It was with Oliver Herford that Fania Marinoff and I met a particularly kitten-like caterpillar. One fine day in summer we all stopped together to look at some fuzzy and caterpillars that promenaded on the branches of the shrubs inside the railing of Gramercy Park. One lusty little fellow, determined no doubt to see the world, tumbled out on the sidewalk, and with the most terrific speed made for the kerb. Fania, determining to save his life, picked him up and put him gently back on the earth inside the fence. He immediately started out again and in a short time was back at the kerb. Now I picked him up and tossed him a yard or so on the grass back of the grating. He returned with an air of abandoned persistence which gave one the idea that he knew what he wanted to do. Mr. Herford next assumed the rôle of the god in the car and tossed him still farther back. Will you believe it that this obstinate kitten-like, fuzzy, red, baby caterpillar came back a third time and before our astonished gaze walked across the street to the Players’ Club, where for all I know he may have spun his cocoon and turned into a butterfly or a fairy!

But the early Egyptians, the Chinese, and other orientals have probably made better art out of the cat than any one else, for the simple reason that they have seldom attempted to draw or model the animal realistically. Their sculpture, their frescos, their woodblocks are generally fantastic or conventionalized. Thus they have expressed the essential mystery of the most mysterious of living beings. The old bronze cats of the Egyptians are still full of the breath of life. You may study several examples in the Metropolitan Museum in New York. There you may see two bronze cases for cat mummies, each of which supports a cat figure in bronze, one crouching, the other seated upright. Both of these objects are endowed with a soft green patina. There also you may find several exquisite blue faience figures of cats, and an entire case is filled with bronzes. The figures are mostly in the same position, seated, but they are all beautiful. One head, especially, was formed by the artist in honest love. It is perhaps the finest cat-head in the history of art, transcendent in its dignity, nobility, and mystery.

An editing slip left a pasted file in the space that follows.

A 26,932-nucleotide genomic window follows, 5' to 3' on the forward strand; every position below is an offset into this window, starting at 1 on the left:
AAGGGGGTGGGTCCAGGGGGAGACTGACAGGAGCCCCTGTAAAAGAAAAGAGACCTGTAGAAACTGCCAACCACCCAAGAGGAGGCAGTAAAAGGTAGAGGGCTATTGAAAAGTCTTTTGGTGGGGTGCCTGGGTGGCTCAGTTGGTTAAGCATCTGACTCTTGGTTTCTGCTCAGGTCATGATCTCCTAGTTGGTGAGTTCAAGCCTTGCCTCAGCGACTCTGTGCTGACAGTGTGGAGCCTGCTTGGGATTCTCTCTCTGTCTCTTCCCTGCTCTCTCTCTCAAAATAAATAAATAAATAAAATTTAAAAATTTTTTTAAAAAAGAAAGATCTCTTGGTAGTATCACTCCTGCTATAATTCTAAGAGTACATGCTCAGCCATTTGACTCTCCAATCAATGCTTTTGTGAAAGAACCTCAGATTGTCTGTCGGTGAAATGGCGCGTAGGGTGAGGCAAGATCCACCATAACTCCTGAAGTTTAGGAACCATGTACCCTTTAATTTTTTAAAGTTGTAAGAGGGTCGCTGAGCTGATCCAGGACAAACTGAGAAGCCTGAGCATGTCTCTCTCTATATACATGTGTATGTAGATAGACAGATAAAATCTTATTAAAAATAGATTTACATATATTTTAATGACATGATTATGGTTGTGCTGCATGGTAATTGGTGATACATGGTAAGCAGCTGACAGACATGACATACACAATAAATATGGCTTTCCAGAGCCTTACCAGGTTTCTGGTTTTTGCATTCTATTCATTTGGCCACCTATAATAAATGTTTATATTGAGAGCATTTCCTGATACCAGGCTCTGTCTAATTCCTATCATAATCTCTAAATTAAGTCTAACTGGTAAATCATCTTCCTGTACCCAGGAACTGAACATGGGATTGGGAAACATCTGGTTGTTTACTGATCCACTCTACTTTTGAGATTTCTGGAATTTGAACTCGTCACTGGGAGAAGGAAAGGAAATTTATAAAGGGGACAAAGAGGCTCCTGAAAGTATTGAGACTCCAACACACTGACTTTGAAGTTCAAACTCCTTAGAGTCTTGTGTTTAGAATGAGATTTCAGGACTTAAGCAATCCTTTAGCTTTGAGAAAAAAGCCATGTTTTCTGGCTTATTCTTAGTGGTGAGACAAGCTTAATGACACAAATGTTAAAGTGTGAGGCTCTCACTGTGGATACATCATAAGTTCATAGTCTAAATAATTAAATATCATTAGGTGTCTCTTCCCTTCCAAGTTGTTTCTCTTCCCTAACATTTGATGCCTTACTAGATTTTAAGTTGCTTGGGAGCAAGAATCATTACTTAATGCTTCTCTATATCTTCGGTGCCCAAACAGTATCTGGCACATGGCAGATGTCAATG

The Japanese and the Chinese too are almost invariably successful in depicting the domestic tiger, no matter in what medium they work. They begin by forgetting the fur and it is on the technique of painting fur that most occidental painters waste their time, I think. Arthur Davison Ficke once told me that the secret of Japanese painting was that the artist never worked from a model; he worked from memory. The result is that when he drew a cat on his block he was drawing his feeling for the cat. Hokusai made innumerable coloured prints of cats, some of which are reproduced in Champfleury’s book, and all of which have charm and grace. There is an adorable cat in the first Kiyonobu’s print of The Princess and the Kitten, [Ref 22] a prancing, frantically exhilarating creature. And cats wander in and out of the work of Harunobu, Kiyomitsu, Koriusai, Kitao Masanobu, and Buncho. The Mongolians, too, love to represent the cat in porcelain. I have a Chinese cat, Chuang Tzu, ivory porcelain spotted with black, who sits recumbent on his four paws, gazing with his eternal eyes into the mystic maze of the centuries. He has already visited four continents and he has forgotten that time exists. Other Japanese and Chinese artists have represented the cat asleep or just about to awaken, or playing, but always with the grace of love, the understanding of sympathy, and the unescapable oriental touch of mystery. These artists because they never say too much, have expressed without apparent difficulty what European artists almost always fail to express. A row of these exotic images from China would recreate the wonder of the animal, if she should suddenly become extinct. The art of feeling the hidden recesses of feline reserve is now, it would seem, exclusively Asiatic.

REFERENCES
Note 1.“Chapters on Animals,” P. 52.
Note 2.“To bestow such epithets as ‘generous’ and ‘noble’ on a dog for pulling a drowning man out of the water, or scratching him out of a snow-drift, is fully as irrational as it would be to call the swallow and cuckoo intrepid explorers of the dark continent, or to praise the hive-bees of the working caste for their chastity, loyalty, and patriotism, and for their profound knowledge of mathematics as shown in their works.” W. H. Hudson: “The Great Dog-Superstition”: “The Book of a Naturalist”; George H. Doran Co.; New York; 1919.